Bank puts anti-porn software in place


14 Sep 2004

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IFSC-based Dexia Fund Services has installed monitoring software on PCs to combat any so-called ‘visual viruses’ or pornographic images being downloaded and held on employee machines. The technology was supplied by PixAlert, a Dublin-based provider of image monitoring software.

PixAlert Enterprise, the company’s flagship monitoring product, was used in the implementation. The product, which has multi-source image detection and analysis capabilities, provides protection and monitoring of employee desktops as well as internet pages.

As part of the solution, PixAlert worked with Dexia to develop an ‘acceptable usage policy’ outlining guidelines for employees on what is the acceptable use of IT resources within the workplace.

Oscar Garcia, managing director, Dexia Fund Services, Ireland, said: “Staff protection and welfare is of utmost priority to our organisation. Through the implementation of this solution we believe we have created a situation whereby employees are protected from visual viruses and the risks associated with unwanted unsolicited emails and images in the workplace.”

Dexia is among a growing band of companies in Ireland and elsewhere that are effecting measurable IT usage policies for staff in accordance with legal and corporate governance requirements. Company directors are seeking to limit their personal and company liability by taking measurable steps to help eradicate the ‘inappropriate use of technology’- legalese for surfing porn sites – in the workplace.

The extent of the problem was recently highlighted by The Times in the UK, which reported that employees within the Department of Work and Pensions had been caught downloading two million pages of porn, including 18,000 pages of child porn, from the internet within an eight-month period up to March this year. Following a departmental investigation, 227 workers were disciplined, 12 of whom were dismissed. The report also noted that, despite the use of internet filtering software, which blocked access to certain sites, more than 500,000 pornographic images had been downloaded in June and July 2004 alone.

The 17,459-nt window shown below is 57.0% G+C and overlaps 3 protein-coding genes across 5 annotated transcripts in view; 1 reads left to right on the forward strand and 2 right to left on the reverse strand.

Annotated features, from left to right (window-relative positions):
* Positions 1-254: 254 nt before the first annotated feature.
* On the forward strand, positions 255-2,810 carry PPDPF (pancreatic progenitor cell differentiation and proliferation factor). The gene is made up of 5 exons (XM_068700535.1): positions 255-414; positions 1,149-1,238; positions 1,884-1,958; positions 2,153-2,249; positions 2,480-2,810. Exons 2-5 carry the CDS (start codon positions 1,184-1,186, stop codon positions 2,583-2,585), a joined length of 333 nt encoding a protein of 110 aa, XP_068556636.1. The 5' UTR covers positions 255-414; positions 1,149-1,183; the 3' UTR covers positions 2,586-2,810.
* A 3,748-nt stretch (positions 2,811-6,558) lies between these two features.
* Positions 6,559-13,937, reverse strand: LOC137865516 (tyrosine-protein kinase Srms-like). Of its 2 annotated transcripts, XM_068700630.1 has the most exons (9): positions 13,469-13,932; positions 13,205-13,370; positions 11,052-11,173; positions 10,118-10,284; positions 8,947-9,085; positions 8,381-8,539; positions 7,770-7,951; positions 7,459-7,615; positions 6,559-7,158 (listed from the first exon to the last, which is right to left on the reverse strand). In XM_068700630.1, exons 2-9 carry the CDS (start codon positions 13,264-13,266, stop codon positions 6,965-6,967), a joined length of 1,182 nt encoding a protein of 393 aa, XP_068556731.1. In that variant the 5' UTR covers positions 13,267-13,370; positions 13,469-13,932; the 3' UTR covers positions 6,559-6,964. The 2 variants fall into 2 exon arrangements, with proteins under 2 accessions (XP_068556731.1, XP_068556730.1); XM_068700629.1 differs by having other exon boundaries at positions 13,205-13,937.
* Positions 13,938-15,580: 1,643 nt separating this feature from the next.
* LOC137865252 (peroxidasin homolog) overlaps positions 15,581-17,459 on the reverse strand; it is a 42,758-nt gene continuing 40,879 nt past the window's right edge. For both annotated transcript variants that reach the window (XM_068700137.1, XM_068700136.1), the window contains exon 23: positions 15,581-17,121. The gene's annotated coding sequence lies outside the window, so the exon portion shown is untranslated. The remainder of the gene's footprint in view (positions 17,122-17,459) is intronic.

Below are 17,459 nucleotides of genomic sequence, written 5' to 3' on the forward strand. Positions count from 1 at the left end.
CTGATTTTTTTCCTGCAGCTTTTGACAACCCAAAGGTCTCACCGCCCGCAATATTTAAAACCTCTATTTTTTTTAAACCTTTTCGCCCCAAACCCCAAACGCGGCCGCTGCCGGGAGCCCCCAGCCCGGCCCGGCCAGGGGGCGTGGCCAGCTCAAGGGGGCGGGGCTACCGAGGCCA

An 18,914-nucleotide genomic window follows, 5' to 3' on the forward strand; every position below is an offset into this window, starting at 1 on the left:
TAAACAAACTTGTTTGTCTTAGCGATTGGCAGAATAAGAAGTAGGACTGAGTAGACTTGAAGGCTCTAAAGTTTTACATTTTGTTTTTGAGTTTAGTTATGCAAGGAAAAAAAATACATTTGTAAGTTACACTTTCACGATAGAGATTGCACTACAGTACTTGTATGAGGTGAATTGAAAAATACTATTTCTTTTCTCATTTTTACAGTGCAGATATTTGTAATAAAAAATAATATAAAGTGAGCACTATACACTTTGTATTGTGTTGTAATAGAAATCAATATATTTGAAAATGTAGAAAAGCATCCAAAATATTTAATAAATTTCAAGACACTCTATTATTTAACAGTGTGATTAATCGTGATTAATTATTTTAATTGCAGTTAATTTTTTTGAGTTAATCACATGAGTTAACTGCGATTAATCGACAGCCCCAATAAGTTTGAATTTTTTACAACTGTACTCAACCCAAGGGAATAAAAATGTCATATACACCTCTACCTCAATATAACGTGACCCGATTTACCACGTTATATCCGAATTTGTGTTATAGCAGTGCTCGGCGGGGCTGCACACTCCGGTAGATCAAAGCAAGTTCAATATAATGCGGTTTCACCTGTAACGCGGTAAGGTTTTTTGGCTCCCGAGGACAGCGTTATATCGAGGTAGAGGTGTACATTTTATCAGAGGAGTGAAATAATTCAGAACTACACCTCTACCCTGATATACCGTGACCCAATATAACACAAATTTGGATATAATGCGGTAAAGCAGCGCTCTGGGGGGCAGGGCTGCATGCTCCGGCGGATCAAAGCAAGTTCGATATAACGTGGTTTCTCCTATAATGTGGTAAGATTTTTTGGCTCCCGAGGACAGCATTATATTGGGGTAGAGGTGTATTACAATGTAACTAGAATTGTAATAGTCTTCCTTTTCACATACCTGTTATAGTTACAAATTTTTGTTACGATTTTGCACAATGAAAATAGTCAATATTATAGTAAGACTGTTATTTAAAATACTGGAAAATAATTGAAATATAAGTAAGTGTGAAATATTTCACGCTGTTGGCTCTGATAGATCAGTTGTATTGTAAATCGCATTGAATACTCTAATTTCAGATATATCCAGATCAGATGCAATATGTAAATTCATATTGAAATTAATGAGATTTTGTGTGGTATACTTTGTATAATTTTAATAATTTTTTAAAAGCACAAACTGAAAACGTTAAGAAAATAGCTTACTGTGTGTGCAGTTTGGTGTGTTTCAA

Speaking to siliconrepublic.com, John Nolan, chief executive of PixAlert, said the case showed the ineffectiveness of traditional monitoring software. “The technology deployed relied on internet or gateway software. Half a million images were downloaded even though these traditional solutions were in place.”

PixAlert works by placing on every desktop a software agent that can identify flesh tones. Once a suspect image is identified, the agent sends an alert to an administration console. The console scans the images and logs them to build a case file, if required.

According to Nolan, there is no prospect of innocent cases being caught in the trawl. “There are always going to be cases of inappropriate images received through spam or whatever. What PixAlert looks for is instances of employees downloading large numbers of images or storing them on their computer.”

He added it would be wrong for employers to think that because accessing adult porn sites at work is not actually illegal, they are not leaving themselves vulnerable to being sued by employees. “Inappropriate adult porn is not illegal but it is highly inappropriate and it exposes the company to sexual harassment claims by employees. The precedent is there in law,” he said.

He continued: “Company directors are now seeking to minimise the risks and legal liabilities that can result from not taking preventive steps to stop the inappropriate use of IT within their organisations. The implementation of a suitable e-security solution … ultimately helps clients reduce the level of operational risk affecting their organisation.”

By Brian Skelly

Pictured are John Nolan (right), chief executive of PixAlert with Annette Stack, managing director of Dexia Bank Ireland and Oscar Garcia, managing director, Dexia Fund Services, Ireland

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